Selasa, 30 Juni 2009
Taking this new mortality data into account and reviewing the graph on p. 346 of Human Biology, one wonders whether the range of “normal” weight shouldn’t be shifted about 3 BMI to the right. A word of caution, however; the shape of the weight-vs.-risk curve is likely to be different for every disease, age group, etc. It’s probably going to be impossible to come up with a perfect functional definition of overweight, no matter how much we’d like to.
Sabtu, 27 Juni 2009
Some flu pandemics cause only mild symptoms and few deaths – others can be quite deadly. The best-known pandemics of the last century were the deadly Spanish flu of 1918 (20-40 million deaths), and the milder Asian flu of 1957 (1-4 million deaths) and Hong Kong flu of 1968 (also 1-4 million deaths). In contrast, the milder seasonal flu that many of us get nearly every year kills “only” about a quarter of a million people each year.
Pandemics are of concern to public health officials (and the public!) because the virus spreads so quickly and because the consequences of the spread cannot always be predicted in advance. Fortunately, it now appears that this pandemic will be no more deadly than the typical seasonal flu that many of us get nearly every year. Most people who become infected with Influenza A (H1N1) are recovering without the need for medical care. But it could have been otherwise, and that’s why health officials were so concerned at first and why they are still watching it closely.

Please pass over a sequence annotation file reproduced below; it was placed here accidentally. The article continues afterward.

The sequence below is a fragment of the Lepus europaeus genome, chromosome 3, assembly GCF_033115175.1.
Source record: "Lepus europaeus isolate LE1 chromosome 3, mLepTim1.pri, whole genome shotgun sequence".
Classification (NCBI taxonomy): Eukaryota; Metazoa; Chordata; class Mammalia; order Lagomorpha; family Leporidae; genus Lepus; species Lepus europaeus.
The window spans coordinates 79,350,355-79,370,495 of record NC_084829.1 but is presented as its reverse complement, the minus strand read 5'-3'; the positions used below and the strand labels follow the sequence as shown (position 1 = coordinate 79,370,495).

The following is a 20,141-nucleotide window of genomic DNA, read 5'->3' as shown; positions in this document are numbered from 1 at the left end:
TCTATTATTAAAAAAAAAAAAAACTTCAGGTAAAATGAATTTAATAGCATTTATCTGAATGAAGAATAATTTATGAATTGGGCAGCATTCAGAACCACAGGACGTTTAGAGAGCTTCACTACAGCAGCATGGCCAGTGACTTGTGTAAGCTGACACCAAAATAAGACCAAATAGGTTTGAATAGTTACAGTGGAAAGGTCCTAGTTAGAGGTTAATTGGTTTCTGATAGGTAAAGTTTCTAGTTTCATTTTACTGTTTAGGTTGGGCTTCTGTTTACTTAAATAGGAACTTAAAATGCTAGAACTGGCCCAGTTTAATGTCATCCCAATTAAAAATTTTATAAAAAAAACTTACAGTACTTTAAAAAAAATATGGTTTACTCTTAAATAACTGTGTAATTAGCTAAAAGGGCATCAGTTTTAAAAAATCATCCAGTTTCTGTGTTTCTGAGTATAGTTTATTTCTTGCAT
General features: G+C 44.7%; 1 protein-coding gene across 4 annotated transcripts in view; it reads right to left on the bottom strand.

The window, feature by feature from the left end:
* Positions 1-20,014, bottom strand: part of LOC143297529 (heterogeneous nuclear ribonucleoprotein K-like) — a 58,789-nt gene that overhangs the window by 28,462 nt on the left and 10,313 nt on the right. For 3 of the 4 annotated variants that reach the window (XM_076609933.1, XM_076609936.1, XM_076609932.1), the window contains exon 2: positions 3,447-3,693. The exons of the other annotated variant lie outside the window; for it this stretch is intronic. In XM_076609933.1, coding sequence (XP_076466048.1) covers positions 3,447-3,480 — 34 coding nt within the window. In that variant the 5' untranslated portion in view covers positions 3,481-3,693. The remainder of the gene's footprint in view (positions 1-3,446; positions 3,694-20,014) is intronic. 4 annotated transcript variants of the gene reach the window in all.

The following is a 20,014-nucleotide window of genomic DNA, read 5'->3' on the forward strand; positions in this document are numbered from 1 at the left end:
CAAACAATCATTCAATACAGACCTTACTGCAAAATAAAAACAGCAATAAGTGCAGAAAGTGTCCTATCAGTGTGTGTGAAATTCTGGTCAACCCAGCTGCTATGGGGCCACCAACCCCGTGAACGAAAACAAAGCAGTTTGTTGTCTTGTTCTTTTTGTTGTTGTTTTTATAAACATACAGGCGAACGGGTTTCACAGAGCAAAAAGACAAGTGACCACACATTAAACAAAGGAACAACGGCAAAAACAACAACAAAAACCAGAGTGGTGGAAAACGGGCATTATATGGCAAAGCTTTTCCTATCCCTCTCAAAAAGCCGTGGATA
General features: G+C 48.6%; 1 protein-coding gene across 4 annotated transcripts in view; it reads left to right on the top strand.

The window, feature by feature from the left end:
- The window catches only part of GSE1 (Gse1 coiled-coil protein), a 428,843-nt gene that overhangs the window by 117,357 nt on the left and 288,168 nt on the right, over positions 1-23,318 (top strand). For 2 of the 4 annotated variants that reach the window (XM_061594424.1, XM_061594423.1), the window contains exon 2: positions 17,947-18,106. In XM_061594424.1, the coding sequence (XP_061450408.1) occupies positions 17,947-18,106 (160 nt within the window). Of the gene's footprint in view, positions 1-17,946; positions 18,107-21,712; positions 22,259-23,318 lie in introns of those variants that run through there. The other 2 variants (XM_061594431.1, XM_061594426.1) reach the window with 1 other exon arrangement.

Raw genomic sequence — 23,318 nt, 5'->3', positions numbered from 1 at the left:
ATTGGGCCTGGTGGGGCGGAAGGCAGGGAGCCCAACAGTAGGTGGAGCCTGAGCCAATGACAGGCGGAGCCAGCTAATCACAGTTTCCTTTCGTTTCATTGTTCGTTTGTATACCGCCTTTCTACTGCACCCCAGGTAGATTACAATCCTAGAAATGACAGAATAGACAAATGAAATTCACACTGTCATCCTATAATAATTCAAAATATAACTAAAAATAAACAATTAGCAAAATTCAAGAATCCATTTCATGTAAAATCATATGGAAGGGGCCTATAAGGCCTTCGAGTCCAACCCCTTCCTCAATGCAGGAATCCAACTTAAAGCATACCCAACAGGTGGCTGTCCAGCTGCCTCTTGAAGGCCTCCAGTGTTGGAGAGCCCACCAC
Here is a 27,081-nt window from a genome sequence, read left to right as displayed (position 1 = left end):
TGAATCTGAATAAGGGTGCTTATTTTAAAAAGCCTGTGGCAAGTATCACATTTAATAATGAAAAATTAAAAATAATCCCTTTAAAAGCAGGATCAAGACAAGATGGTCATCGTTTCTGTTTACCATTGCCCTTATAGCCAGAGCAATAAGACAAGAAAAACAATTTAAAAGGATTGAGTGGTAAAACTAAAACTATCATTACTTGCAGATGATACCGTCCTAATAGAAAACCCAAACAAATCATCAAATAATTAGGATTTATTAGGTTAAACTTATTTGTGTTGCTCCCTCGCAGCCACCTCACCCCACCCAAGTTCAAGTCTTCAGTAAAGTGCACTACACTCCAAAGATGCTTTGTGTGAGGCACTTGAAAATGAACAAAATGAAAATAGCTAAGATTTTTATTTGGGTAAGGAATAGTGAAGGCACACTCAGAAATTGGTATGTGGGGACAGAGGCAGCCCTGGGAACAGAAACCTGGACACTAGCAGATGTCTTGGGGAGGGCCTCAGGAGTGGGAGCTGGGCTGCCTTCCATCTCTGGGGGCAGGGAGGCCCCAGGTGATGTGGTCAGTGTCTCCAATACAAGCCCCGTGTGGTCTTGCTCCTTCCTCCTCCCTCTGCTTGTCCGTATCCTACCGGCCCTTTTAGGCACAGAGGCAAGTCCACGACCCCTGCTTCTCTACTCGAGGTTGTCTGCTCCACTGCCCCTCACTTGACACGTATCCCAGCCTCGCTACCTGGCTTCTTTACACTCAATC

The other flu we worry about is avian flu (see Human Biology 5th ed., pp. 540-541). Avian flu is VERY deadly in the few cases in which it has been caught from birds, but human-to-human transmission is still exceedingly rare.
Kamis, 25 Juni 2009
Contact Matthew Christian if you are interested
Selasa, 23 Juni 2009
Worldwide, only about a thousand children have been born from previously frozen eggs. In contrast, over 50,000 babies are born each year in the U.S as a consequence of in vitro fertilization and implantation (Human Biology 5th ed., p. 394). Obviously, the idea of older single women freezing their eggs has not yet caught on. But it just might!